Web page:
CUMBERLAND, Md. — Although recent purchases of two blocks of land have expanded Wills Mountain State Park, the Maryland Department of Natural Resources can’t provide public access to the rugged parcel that overlooks Cumberland.
The 357-acre property has grown to 370 acres, but remains Maryland’s only state park that cannot be legally reached by the public. It is surrounded by private lands, including a nearly vertical drop on one side.
“DNR remains committed to providing complete public access to the park,” said Anna Lucente-Hoffmann, senior communications manager, on Wednesday morning. “Our land acquisition team is looking at (buying) one parcel that would provide that.”
On June 5, the Maryland Board of Public Works approved a payment of $37,800 to Bacas Sisters LLC for 5 acres that are bordered on three sides by the park.
Then on July 5, the board agreed to a $60,000 payment to Ronald Brian Wildman for 8 acres bordered on two sides by the park. Program Open Space funds paid for the lands.
The park is atop the southwestern tip of Wills Mountain, which extends northeasterly into Pennsylvania. By walking a short distance, a person can look down on Cumberland to the south and down on Corriganville to the north.
Lucente-Hoffmann said the early vision for the park is that it would remain mostly undeveloped.
“There would be trails. Existing roads would be maintained. There would be passive recreation, meaning hiking, biking, birding and wildlife observation,” she said.
There is a possibility some hunting would be allowed, according to Lucente-Hoffmann. There is potential for creating scenic overlooks, as well.
The park was created when the state purchased 350 acres from Carl G. Valentine for $160,000 in 1998 and another 51 acres were donated by George and Joan Henderson.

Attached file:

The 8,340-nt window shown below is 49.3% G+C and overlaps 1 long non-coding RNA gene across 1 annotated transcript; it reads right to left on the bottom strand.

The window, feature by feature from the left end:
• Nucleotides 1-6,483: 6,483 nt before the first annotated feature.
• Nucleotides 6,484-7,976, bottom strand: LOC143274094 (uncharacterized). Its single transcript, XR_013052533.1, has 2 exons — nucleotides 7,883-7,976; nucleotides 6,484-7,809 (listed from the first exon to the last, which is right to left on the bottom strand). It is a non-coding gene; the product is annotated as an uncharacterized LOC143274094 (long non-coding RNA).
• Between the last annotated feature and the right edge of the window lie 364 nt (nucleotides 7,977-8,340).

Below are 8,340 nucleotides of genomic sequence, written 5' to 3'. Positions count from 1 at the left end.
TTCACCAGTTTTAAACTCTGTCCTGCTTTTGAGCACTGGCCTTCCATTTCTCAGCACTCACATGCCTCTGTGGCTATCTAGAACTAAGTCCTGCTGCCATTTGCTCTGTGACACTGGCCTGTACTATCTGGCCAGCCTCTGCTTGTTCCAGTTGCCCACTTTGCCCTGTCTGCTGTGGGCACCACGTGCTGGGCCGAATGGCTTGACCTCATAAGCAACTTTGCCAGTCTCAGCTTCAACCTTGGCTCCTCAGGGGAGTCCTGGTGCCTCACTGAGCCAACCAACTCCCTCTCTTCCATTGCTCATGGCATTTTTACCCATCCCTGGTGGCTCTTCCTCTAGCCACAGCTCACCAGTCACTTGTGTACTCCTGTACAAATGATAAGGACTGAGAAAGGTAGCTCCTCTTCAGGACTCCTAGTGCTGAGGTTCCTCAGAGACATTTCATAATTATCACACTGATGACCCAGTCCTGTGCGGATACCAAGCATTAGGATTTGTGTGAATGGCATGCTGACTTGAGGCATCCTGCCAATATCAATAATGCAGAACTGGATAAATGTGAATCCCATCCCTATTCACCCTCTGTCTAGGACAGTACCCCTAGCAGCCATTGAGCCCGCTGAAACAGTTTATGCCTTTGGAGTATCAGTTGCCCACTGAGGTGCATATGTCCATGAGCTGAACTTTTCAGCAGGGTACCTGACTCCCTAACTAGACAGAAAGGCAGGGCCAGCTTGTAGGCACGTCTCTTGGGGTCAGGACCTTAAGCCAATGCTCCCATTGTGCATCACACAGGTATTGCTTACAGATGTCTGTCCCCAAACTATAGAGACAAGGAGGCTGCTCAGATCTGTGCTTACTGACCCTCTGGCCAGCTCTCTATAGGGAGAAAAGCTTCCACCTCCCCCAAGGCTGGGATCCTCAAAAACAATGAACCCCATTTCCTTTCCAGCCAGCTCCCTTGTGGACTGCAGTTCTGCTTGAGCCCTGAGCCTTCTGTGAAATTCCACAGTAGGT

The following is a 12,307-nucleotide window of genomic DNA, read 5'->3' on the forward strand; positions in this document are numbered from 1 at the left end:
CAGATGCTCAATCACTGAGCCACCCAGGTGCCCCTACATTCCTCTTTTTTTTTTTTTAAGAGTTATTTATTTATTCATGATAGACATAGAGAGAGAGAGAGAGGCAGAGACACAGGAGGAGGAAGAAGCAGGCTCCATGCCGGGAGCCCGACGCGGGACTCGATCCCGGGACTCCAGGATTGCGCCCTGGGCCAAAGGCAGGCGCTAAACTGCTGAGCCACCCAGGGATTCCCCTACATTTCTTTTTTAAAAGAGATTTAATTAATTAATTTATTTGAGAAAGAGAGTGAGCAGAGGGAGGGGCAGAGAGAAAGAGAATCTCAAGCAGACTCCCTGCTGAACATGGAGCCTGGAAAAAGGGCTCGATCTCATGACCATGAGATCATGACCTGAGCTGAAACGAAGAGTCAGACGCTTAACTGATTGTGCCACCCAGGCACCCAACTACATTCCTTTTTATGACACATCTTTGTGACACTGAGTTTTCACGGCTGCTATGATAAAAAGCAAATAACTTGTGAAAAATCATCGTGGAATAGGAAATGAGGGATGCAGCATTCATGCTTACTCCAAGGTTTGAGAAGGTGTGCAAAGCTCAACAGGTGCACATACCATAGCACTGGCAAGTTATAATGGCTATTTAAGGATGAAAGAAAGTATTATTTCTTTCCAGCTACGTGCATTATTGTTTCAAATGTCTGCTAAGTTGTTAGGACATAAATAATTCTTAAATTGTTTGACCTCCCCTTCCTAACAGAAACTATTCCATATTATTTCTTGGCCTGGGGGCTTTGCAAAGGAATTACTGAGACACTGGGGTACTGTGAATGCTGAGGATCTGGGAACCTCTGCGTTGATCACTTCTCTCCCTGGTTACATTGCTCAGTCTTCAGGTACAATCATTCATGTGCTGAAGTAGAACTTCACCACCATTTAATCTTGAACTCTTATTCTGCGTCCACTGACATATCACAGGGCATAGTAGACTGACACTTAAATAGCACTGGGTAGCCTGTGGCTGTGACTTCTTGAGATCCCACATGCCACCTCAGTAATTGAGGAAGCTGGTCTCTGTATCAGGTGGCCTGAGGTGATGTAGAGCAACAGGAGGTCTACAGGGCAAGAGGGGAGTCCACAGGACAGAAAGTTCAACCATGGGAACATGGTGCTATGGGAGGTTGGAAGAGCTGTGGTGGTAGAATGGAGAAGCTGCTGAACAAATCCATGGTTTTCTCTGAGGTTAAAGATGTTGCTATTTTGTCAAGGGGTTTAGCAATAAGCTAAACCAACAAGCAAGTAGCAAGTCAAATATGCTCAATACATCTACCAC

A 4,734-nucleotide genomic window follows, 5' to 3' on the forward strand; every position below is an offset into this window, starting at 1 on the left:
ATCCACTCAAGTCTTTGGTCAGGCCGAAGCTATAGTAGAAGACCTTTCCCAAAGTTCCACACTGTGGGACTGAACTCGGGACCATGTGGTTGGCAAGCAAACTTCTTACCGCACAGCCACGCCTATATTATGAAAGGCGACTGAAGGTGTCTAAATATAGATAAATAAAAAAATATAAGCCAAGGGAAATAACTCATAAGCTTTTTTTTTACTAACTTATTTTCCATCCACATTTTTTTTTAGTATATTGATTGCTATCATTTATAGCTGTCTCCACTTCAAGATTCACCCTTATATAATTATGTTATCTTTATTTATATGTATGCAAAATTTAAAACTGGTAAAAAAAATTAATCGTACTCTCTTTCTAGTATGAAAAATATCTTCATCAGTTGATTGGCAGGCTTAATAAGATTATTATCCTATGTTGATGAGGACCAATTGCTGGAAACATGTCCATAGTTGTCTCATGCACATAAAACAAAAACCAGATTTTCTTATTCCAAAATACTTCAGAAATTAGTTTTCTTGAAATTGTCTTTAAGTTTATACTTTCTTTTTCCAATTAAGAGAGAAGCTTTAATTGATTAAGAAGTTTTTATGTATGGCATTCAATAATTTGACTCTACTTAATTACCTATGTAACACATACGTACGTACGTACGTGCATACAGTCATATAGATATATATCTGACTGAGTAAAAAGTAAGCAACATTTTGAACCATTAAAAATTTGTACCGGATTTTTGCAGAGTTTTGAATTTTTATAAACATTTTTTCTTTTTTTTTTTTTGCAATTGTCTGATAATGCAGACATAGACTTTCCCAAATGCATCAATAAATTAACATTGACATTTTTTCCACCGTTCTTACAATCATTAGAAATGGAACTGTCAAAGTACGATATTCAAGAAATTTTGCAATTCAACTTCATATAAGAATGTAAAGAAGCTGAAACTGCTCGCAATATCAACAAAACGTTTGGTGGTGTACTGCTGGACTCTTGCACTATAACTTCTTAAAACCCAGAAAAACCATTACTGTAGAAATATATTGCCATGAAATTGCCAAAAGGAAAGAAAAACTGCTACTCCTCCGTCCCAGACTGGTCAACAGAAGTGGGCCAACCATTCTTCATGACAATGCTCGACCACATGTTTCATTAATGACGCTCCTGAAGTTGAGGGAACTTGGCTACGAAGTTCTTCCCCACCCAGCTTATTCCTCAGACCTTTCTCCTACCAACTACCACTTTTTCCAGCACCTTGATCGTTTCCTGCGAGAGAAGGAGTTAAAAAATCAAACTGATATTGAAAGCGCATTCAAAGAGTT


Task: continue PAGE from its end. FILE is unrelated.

There is a small, private inholding for communications towers.
“A lot of Cumberland citizens were interested in preventing development there. They wanted to preserve the viewshed,” Nita Settina, Park Service superintendent, told the Cumberland Times-News for an earlier article.
During the mid-1990s, there were unsuccessful efforts to build a Native American gambling casino at the site.
The park abuts the former Artmor Plastics plant that had been badly vandalized before it was intentionally set on fire in November 2015.
A Cumberland man, Martin Elliott Witt Jr., who was 18 at the time, was convicted of arson and sentenced to four years in prison, which were suspended. He is currently on probation.
The views from the Artmor property, which include the Cumberland landmark The Narrows, are popular with organized birding clubs. The site is considered an excellent place for seeing migratory raptors such as bald eagles, osprey, peregrine falcons, broad-winged hawks, Coopers hawks and golden eagles.
A locked gate on Wills Mountain Road a short distance uphill from Piedmont Avenue prevents vehicular access to the plant and the edge of the park.
The park is managed under the auspices of Rocky Gap State Park, where Sarah Milbourne is superintendent.
Information from: Cumberland (Md.) Times-News, http://www.times-news.com/timesnew.html